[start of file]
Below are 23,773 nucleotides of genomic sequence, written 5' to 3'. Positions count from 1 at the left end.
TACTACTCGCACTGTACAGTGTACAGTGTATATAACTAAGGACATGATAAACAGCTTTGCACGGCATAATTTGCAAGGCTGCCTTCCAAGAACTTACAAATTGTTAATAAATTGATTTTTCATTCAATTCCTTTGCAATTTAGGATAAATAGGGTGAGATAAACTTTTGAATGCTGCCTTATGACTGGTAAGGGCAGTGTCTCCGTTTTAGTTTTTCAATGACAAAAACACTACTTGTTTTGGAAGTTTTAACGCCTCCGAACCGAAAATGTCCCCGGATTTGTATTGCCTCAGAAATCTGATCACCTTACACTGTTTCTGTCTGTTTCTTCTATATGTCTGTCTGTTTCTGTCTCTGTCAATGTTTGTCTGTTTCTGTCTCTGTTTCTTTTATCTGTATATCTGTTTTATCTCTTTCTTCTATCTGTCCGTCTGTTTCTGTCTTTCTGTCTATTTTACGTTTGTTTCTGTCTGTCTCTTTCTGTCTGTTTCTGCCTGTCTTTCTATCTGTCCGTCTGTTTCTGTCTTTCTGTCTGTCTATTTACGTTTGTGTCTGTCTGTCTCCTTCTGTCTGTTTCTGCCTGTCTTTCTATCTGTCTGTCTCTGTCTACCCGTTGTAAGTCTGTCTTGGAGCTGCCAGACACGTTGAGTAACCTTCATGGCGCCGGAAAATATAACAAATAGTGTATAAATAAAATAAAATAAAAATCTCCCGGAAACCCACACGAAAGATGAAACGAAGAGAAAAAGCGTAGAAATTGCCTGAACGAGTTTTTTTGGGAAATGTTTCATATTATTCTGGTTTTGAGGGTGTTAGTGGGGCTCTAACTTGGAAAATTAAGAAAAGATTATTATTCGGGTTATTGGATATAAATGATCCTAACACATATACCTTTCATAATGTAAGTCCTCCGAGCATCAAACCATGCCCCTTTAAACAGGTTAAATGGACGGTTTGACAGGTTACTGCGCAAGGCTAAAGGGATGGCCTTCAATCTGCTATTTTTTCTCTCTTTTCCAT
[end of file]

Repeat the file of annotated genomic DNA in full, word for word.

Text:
Below are 23,773 nucleotides of genomic sequence, written 5' to 3'. Positions count from 1 at the left end.
TACTACTCGCACTGTACAGTGTACAGTGTATATAACTAAGGACATGATAAACAGCTTTGCACGGCATAATTTGCAAGGCTGCCTTCCAAGAACTTACAAATTGTTAATAAATTGATTTTTCATTCAATTCCTTTGCAATTTAGGATAAATAGGGTGAGATAAACTTTTGAATGCTGCCTTATGACTGGTAAGGGCAGTGTCTCCGTTTTAGTTTTTCAATGACAAAAACACTACTTGTTTTGGAAGTTTTAACGCCTCCGAACCGAAAATGTCCCCGGATTTGTATTGCCTCAGAAATCTGATCACCTTACACTGTTTCTGTCTGTTTCTTCTATATGTCTGTCTGTTTCTGTCTCTGTCAATGTTTGTCTGTTTCTGTCTCTGTTTCTTTTATCTGTATATCTGTTTTATCTCTTTCTTCTATCTGTCCGTCTGTTTCTGTCTTTCTGTCTATTTTACGTTTGTTTCTGTCTGTCTCTTTCTGTCTGTTTCTGCCTGTCTTTCTATCTGTCCGTCTGTTTCTGTCTTTCTGTCTGTCTATTTACGTTTGTGTCTGTCTGTCTCCTTCTGTCTGTTTCTGCCTGTCTTTCTATCTGTCTGTCTCTGTCTACCCGTTGTAAGTCTGTCTTGGAGCTGCCAGACACGTTGAGTAACCTTCATGGCGCCGGAAAATATAACAAATAGTGTATAAATAAAATAAAATAAAAATCTCCCGGAAACCCACACGAAAGATGAAACGAAGAGAAAAAGCGTAGAAATTGCCTGAACGAGTTTTTTTGGGAAATGTTTCATATTATTCTGGTTTTGAGGGTGTTAGTGGGGCTCTAACTTGGAAAATTAAGAAAAGATTATTATTCGGGTTATTGGATATAAATGATCCTAACACATATACCTTTCATAATGTAAGTCCTCCGAGCATCAAACCATGCCCCTTTAAACAGGTTAAATGGACGGTTTGACAGGTTACTGCGCAAGGCTAAAGGGATGGCCTTCAATCTGCTATTTTTTCTCTCTTTTCCAT